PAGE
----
Derek Curry holds up the chain after the Notre Dame game at Michigan State, the Irish have embraced the chain as a sign of team unity this year.

Derek Curry is Notre Dame's Strongest Link

Nov. 12, 2004

By Katie Stuhldreher

Before each home game at Notre Dame Stadium, senior linebacker Derek Curry charges onto the field and proudly holds up a chain before a screaming student section. This chain represents the unity, strength, and integrity of the Irish defense. Curry is the perfect man to carry this chain since his leadership and enthusiasm has inspired the team and fans for the past four-plus seasons.

Curry got his start playing football as a youngster growing up in Texas as he participated in flag football. He made the transition to full-contact football in the seventh grade when he joined his middle school football team.

Football, however, was not Curry’s main focus until high school. He was an outstanding young athlete who excelled in basketball and baseball as well as football.

“God chose football for me. In most of my college visits, I looked at football and baseball, but God thought that He could use me to serve Him better as a football player than a baseball player,” says Curry.

His experiences in baseball and basketball helped him to improve on the football field.

“The footwork and ball skills I learned in basketball definitely helped me out. The hand-eye coordination from playing baseball also was a big factor. In all three sports you have to be able to shuffle and change directions quickly. In football, it’s more of an individual thing in terms of getting your assignment and making the big plays,” states the veteran linebacker.

Once he began to get serious about playing football, Curry began talking about playing in Notre Dame Stadium one day.

“It was actually a long-running joke with my mom. Even before I played, I used to say that I would play for Notre Dame when I got older. I guess it was just a dream that God wanted me to fulfill one day that was always in the back of my mind,” says Curry.

He moved closer to realizing his dream to play for Notre Dame with his remarkable high school football career for Sealy High School. Curry was a three-year starter who started every game in 1997, the year Sealy took home the state championship. As a senior, he recorded 143 tackles, four sacks, eight tackles for loss, and three interceptions.

An honorable mention pick on the USA Today All-America team, Curry was named one of the top 100 players in Texas by the Fort Worth Star Telegram, the Dallas Morning News, and the Houston Chronicle. In addition, he also won the district defense MVP award his senior year.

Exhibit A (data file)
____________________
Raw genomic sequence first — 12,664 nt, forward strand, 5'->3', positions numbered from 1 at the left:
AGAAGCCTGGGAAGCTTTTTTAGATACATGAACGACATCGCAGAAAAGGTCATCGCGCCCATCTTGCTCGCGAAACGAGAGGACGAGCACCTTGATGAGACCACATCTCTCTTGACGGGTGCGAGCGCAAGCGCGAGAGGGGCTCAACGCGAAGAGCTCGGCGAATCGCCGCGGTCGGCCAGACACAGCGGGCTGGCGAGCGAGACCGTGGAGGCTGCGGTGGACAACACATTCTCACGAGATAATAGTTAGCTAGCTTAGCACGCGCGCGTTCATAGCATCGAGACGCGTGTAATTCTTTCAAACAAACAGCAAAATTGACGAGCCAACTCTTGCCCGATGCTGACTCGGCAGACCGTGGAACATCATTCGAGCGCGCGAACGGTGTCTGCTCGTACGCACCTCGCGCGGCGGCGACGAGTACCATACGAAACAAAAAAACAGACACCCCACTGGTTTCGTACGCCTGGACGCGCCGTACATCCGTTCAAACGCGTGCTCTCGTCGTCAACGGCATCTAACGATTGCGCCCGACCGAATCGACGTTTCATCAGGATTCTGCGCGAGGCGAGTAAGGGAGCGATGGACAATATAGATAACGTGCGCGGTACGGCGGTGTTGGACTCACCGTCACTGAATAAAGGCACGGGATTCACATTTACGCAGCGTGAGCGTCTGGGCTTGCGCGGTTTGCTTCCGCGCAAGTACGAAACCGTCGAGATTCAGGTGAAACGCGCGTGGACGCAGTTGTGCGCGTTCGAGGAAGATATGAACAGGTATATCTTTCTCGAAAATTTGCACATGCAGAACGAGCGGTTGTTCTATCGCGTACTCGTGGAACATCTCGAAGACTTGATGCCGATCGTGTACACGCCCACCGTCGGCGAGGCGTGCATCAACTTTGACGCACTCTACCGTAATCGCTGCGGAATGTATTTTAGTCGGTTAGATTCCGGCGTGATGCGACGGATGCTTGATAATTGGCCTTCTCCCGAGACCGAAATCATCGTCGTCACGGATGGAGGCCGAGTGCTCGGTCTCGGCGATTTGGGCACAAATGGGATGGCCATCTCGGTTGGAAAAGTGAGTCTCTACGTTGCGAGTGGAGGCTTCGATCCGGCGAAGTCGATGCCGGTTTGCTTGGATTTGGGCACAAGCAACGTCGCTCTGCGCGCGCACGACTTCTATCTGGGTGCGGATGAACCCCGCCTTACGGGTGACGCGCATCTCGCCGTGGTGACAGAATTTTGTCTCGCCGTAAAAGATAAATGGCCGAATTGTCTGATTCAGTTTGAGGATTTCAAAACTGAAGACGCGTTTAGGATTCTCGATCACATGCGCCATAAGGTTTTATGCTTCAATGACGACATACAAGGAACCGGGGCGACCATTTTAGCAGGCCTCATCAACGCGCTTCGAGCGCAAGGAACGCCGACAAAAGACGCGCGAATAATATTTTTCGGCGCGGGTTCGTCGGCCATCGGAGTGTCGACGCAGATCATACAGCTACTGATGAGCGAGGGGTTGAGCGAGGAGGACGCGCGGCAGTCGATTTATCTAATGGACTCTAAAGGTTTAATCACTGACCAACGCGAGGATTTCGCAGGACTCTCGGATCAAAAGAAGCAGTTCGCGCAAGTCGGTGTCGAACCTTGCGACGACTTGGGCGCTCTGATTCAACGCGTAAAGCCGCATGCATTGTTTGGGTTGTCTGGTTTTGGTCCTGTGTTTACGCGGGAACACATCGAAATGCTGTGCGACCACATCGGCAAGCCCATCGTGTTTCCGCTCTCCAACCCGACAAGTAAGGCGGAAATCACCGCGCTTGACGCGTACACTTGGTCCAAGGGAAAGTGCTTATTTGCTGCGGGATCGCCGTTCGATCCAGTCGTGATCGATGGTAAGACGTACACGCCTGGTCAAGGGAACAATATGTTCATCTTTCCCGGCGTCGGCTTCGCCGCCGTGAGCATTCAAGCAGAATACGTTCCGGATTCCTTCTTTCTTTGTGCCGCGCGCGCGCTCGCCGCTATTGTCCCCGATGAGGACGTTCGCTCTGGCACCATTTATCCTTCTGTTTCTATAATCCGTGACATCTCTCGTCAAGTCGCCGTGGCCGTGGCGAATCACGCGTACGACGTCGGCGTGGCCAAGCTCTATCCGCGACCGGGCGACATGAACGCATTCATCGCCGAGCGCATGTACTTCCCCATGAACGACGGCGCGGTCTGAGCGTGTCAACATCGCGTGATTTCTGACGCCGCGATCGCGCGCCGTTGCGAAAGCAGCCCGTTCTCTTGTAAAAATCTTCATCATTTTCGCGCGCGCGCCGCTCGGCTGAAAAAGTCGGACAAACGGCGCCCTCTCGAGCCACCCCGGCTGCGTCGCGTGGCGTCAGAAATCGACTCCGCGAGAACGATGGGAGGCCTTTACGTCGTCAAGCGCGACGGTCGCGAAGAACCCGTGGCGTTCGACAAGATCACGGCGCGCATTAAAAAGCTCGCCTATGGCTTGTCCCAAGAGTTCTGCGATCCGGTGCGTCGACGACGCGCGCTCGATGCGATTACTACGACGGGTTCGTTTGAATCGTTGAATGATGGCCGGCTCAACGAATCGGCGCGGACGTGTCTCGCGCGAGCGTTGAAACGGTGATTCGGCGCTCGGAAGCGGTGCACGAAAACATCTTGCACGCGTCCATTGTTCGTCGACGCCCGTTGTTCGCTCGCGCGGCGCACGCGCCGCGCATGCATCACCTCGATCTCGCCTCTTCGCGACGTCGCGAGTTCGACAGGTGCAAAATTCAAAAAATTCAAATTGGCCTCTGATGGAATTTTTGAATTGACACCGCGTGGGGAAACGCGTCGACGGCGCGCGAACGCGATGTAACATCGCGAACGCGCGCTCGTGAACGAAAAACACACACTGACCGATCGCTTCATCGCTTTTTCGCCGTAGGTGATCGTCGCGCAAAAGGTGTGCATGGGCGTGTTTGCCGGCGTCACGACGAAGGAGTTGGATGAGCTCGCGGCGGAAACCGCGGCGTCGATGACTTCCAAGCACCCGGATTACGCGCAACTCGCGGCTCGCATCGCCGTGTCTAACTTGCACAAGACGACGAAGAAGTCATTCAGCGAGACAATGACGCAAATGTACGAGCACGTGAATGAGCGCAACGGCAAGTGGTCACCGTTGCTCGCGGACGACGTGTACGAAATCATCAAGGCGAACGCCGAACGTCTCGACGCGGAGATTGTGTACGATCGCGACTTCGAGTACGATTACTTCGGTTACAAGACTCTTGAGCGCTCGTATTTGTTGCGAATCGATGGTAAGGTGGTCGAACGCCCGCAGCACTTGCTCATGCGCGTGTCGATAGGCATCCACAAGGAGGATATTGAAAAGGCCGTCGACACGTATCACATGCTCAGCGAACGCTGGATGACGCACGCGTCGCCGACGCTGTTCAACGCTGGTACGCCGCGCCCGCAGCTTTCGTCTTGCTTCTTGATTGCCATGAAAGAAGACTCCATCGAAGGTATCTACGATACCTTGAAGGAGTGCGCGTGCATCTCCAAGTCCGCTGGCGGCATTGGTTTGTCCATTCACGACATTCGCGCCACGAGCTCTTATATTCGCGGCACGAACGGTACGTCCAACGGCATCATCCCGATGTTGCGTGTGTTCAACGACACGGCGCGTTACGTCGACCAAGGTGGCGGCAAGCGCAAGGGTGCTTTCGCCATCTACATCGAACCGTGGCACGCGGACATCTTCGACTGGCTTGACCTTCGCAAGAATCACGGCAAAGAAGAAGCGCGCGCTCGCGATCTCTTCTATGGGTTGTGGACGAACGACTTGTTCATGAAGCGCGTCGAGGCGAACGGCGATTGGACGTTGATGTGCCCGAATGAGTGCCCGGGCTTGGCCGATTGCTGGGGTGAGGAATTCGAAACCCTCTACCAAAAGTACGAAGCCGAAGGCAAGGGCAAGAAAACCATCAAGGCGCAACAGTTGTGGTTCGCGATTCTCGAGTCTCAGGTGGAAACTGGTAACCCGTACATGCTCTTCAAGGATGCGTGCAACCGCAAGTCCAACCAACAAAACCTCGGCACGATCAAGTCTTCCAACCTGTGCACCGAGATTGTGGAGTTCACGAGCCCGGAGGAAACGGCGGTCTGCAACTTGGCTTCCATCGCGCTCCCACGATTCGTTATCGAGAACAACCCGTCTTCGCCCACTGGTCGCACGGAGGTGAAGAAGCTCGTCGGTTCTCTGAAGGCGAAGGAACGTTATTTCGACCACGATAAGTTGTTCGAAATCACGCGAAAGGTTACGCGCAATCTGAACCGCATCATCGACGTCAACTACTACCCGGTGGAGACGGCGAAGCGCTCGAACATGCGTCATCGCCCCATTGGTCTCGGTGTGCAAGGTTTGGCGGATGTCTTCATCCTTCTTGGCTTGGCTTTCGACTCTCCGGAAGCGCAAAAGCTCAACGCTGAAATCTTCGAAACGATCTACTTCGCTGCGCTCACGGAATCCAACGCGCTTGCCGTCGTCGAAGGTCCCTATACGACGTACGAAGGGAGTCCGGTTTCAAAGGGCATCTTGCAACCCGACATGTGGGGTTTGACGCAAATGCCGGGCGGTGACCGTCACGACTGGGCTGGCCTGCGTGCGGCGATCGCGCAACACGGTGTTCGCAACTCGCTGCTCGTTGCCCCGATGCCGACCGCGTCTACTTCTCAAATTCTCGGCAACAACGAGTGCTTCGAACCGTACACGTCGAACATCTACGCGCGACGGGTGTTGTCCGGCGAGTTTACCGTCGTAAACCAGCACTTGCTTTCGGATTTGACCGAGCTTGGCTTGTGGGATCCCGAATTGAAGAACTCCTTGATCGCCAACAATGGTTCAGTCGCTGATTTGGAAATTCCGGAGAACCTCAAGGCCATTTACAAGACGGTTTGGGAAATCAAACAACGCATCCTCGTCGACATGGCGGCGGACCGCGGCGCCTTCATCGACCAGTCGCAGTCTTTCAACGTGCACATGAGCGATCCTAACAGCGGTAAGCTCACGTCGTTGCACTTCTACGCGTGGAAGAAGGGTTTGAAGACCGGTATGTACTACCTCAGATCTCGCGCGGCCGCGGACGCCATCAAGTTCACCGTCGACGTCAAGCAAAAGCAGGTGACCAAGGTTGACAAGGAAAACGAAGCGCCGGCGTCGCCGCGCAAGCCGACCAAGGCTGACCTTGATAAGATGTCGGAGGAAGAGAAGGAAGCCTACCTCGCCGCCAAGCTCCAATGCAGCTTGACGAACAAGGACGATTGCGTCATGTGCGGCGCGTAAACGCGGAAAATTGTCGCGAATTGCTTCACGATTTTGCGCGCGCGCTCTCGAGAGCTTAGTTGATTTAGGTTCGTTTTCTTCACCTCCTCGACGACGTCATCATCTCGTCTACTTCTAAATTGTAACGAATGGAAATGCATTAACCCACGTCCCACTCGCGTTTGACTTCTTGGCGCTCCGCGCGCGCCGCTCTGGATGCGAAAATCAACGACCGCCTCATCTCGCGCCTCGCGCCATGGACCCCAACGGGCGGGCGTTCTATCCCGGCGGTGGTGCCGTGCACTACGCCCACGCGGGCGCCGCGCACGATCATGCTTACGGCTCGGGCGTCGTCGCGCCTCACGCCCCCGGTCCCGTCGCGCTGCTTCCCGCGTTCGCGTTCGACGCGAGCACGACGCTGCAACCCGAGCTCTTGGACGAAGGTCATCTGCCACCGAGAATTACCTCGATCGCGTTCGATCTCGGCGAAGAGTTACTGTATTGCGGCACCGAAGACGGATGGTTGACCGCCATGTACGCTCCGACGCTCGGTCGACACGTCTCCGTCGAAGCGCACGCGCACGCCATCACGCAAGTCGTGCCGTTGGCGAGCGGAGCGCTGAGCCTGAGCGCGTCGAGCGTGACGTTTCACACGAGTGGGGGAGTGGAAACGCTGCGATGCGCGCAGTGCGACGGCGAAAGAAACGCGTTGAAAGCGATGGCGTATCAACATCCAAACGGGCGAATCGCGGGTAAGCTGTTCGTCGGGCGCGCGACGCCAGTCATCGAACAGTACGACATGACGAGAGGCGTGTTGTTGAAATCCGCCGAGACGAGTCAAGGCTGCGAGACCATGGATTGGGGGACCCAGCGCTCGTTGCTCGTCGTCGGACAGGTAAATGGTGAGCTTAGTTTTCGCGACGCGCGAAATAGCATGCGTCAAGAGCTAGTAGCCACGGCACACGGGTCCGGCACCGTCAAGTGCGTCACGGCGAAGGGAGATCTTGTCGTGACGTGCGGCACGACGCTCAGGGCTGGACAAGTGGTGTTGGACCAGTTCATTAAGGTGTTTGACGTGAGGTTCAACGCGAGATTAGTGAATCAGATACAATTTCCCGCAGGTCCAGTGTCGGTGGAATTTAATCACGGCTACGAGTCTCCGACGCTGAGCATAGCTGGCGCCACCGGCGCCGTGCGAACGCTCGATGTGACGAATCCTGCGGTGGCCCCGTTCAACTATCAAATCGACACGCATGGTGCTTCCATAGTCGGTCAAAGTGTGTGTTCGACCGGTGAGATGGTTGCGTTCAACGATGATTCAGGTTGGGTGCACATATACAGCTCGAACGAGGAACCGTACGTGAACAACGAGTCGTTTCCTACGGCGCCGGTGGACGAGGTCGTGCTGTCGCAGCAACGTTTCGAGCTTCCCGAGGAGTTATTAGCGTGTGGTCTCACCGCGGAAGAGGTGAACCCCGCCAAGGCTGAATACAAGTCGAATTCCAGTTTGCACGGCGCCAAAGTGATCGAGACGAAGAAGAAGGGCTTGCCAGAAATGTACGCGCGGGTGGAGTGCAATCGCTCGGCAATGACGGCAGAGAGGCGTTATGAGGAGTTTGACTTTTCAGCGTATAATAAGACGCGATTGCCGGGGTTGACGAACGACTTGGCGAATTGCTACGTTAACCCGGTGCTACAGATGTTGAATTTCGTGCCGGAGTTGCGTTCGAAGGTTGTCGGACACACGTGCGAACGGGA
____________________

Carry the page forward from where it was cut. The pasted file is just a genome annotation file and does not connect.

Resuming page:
Sealy coach Kevin Kromer said, “Derek’s a kid who’s going to make it wherever he goes. He’s got great parents and a strong character. No one was stronger.”

The Irish recruited Curry as a linebacker in 2000, and although Curry saw no action as a freshman, he prepared himself for a huge future leadership role.

“Anthony Weaver and Courtney Watson definitely helped me out a lot in learning my role on the team. Anthony was older and shared a lot with me about how to succeed at Notre Dame. Watson helped me a lot in terms of his extensive knowledge of the game. We used to study and watch films together,” says Curry.

As a sophomore, he made 11 appearances as a reserve linebacker and recorded two tackles against Texas A&M. He also made 49 special teams appearances. Although it was frustrating to wait for more playing time, Curry valued the assignments he got.

“I played on punt team, and I saw that as just another link in the chain. It’s one more job to do and I need to go out and make the plays,” says Curry.

In the 2002 season, he transitioned from inside linebacker to outside linebacker.

“I like both inside and outside linebacker. You have to react faster on the outside since you are only a yard from the other guy. On the inside, you get more balls, but on the outside, you get to blitz more. So, I guess it’s the best of both worlds,” says Curry with a smile.

In 2002, the 6-3, 235-pounder also moved up to a starting role with the graduation of Rocky Boiman, playing in all 13 games, making 12 starts. He finished 10th on the team in tackles with 34, including seven for loss and four sacks while recording his first fumble recovery against Purdue. In addition, Curry played a big role in holding Air Force’s top-ranked rushing offense to a season-low 104 rushing yards.

“There wasn’t too much pressure when Rocky left, but I try not to let things like that get to me. I knew I had to rise to the occasion and step up since Rocky was an instrumental part of our defense,” says Curry.

“Getting my first start was just a lot of fun. We shut out Maryland and I just went out there and had a lot of fun,” said Curry.